This interactivity invites you to make conjectures and explore probabilities of outcomes related to two independent events.
Discs are flipped in the air. You win if all the faces show the same colour. What is the probability of winning?
Can you work out which spinners were used to generate the frequency charts?
Seven balls are shaken. You win if the two blue balls end up touching. What is the probability of winning?
Use this animation to experiment with lotteries. Choose how many balls to match, how many are in the carousel, and how many draws to make at once.
Six balls are shaken. You win if at least one red ball ends in a corner. What is the probability of winning?
A simple spinner that is equally likely to land on Red or Black. Useful if tossing a coin, dropping it, and rummaging about on the floor have lost their appeal. Needs a modern browser; if IE then at. . . .
A counter is placed in the bottom right hand corner of a grid. You toss a coin and move the star according to the following rules: ... What is the probability that you end up in the top left-hand. . . .
Use Excel to explore multiplication of fractions.
Which dilutions can you make using only 10ml pipettes?
Use your skill and knowledge to place various scientific lengths in order of size. Can you judge the length of objects with sizes ranging from 1 Angstrom to 1 million km with no wrong attempts?
Use an Excel to investigate division. Explore the relationships between the process elements using an interactive spreadsheet.
An animation that helps you understand the game of Nim.
Given the nets of 4 cubes with the faces coloured in 4 colours, build a tower so that on each vertical wall no colour is repeated, that is all 4 colours appear.
The interactive diagram has two labelled points, A and B. It is designed to be used with the problem "Cushion Ball"
Find all the ways of placing the numbers 1 to 9 on a W shape, with 3 numbers on each leg, so that each set of 3 numbers has the same total.
Can you fill in the mixed up numbers in this dilution calculation?
in how many ways can you place the numbers 1, 2, 3 … 9 in the nine regions of the Olympic Emblem (5 overlapping circles) so that the amount in each ring is the same?
Use Excel to investigate the effect of translations around a number grid.
Use an interactive Excel spreadsheet to investigate factors and multiples.
Find the frequency distribution for ordinary English, and use it to help you crack the code.
Use an interactive Excel spreadsheet to explore number in this exciting game!
Use Excel to practise adding and subtracting fractions.
An Excel spreadsheet with an investigation.
This game challenges you to locate hidden triangles in The White Box by firing rays and observing where the rays exit the Box.
Use an Excel spreadsheet to explore long multiplication.
A simple file for the Interactive whiteboard or PC screen, demonstrating equivalent fractions.
Two circles of equal radius touch at P. One circle is fixed whilst the other moves, rolling without slipping, all the way round. How many times does the moving coin revolve before returning to P?
A circle rolls around the outside edge of a square so that its circumference always touches the edge of the square. Can you describe the locus of the centre of the circle?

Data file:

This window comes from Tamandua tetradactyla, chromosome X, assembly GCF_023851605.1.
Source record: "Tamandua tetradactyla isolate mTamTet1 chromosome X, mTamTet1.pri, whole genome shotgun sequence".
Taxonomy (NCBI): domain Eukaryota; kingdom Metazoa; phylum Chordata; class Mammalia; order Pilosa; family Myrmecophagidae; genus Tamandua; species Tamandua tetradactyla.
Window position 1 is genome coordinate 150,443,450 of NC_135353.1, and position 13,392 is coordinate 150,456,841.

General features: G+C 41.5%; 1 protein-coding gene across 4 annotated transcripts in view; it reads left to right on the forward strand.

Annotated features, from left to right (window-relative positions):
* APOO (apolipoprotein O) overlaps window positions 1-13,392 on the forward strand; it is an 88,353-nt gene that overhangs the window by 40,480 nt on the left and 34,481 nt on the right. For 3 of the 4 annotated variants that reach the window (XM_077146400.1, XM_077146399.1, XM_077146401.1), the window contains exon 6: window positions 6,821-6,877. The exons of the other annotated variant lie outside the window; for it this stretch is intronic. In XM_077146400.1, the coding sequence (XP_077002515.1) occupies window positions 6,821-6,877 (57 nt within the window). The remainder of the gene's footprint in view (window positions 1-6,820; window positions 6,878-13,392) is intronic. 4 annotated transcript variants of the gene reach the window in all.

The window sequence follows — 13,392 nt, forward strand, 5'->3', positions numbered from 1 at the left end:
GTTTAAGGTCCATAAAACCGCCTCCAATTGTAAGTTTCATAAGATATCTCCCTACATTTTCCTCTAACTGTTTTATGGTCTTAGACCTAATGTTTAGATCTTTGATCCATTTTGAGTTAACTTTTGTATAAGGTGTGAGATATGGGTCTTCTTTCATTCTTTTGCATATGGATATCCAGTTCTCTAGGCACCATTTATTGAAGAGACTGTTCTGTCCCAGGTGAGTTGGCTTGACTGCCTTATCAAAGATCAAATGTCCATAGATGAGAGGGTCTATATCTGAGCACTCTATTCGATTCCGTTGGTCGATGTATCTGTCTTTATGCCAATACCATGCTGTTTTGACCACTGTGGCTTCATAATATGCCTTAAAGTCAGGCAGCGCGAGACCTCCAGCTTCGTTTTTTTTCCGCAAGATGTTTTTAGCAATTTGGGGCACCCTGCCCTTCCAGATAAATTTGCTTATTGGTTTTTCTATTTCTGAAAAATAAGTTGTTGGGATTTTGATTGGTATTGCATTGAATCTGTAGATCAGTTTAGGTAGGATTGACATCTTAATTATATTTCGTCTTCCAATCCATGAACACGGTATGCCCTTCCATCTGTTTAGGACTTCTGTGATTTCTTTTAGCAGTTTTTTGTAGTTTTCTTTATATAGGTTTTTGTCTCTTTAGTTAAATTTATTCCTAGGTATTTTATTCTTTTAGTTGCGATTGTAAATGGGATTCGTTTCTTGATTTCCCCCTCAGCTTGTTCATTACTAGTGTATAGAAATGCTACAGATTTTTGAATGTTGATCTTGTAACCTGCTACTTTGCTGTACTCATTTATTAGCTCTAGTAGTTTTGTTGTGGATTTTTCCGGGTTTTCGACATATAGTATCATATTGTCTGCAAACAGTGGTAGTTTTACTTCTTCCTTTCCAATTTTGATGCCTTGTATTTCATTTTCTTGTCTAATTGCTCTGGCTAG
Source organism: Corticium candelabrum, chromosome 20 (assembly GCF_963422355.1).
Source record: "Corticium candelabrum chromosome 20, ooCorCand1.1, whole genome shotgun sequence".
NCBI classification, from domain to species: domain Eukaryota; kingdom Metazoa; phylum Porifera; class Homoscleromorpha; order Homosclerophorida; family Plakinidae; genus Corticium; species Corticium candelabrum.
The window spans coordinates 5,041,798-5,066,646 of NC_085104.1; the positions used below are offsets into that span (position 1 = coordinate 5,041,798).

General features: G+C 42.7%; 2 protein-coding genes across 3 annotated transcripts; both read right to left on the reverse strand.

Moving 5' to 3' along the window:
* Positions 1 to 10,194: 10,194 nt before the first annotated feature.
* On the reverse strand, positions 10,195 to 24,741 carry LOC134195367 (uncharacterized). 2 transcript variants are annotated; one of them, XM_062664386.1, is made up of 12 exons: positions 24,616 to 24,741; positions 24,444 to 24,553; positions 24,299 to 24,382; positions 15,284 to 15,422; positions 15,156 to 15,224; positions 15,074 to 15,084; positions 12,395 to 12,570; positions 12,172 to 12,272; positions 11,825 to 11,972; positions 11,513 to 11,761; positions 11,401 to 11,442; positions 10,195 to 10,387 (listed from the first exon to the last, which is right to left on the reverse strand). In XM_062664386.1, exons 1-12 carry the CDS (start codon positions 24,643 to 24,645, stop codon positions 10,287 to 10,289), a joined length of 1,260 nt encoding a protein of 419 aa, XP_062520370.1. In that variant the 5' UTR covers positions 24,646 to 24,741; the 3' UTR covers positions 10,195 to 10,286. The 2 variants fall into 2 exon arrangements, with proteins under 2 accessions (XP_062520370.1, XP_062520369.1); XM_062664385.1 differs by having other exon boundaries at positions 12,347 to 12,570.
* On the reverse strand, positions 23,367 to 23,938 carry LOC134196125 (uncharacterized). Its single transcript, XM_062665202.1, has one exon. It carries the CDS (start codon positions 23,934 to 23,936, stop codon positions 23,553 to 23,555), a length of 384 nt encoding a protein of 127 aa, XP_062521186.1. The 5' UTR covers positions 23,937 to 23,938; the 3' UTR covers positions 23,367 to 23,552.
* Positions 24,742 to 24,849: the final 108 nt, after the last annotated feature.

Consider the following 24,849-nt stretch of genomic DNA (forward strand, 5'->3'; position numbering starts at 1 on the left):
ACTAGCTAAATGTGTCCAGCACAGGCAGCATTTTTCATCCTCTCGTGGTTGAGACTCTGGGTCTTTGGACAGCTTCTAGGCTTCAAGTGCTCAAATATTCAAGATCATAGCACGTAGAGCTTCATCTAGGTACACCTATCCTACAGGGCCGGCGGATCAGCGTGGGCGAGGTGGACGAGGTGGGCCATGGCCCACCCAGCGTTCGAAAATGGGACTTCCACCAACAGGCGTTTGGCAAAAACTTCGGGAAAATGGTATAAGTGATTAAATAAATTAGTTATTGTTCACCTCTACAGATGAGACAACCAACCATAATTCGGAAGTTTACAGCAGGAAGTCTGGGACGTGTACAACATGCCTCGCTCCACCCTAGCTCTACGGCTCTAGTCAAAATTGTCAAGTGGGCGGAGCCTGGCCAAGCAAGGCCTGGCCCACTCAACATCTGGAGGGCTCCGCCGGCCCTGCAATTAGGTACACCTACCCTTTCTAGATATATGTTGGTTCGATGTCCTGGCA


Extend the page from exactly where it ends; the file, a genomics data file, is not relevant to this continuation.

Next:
This is an interactivity in which you have to sort the steps in the completion of the square into the correct order to prove the formula for the solutions of quadratic equations.
Ask a friend to choose a number between 1 and 63. By identifying which of the six cards contains the number they are thinking of it is easy to tell them what the number is.
A red square and a blue square overlap so that the corner of the red square rests on the centre of the blue square. Show that, whatever the orientation of the red square, it covers a quarter of the. . . .
Show how this pentagonal tile can be used to tile the plane and describe the transformations which map this pentagon to its images in the tiling.
Euler discussed whether or not it was possible to stroll around Koenigsberg crossing each of its seven bridges exactly once. Experiment with different numbers of islands and bridges.
We can show that (x + 1)² = x² + 2x + 1 by considering the area of an (x + 1) by (x + 1) square. Show in a similar way that (x + 2)² = x² + 4x + 4
It's easy to work out the areas of most squares that we meet, but what if they were tilted?
Place a red counter in the top left corner of a 4x4 array, which is covered by 14 other smaller counters, leaving a gap in the bottom right hand corner (HOME). What is the smallest number of moves. . . .
This problem is about investigating whether it is possible to start at one vertex of a platonic solid and visit every other vertex once only returning to the vertex you started at.
The aim of the game is to slide the green square from the top right hand corner to the bottom left hand corner in the least number of moves.
This set of resources for teachers offers interactive environments to support work on loci at Key Stage 4.
Triangular numbers can be represented by a triangular array of squares. What do you notice about the sum of identical triangle numbers?
How good are you at finding the formula for a number pattern ?
Can you explain the strategy for winning this game with any target?
How good are you at estimating angles?
The computer has made a rectangle and will tell you the number of spots it uses in total. Can you find out where the rectangle is?
A tool for generating random integers.
Here is a chance to play a fractions version of the classic Countdown Game.
Here is a chance to play a version of the classic Countdown Game.
Can you find a relationship between the number of dots on the circle and the number of steps that will ensure that all points are hit?
Try entering different sets of numbers in the number pyramids. How does the total at the top change?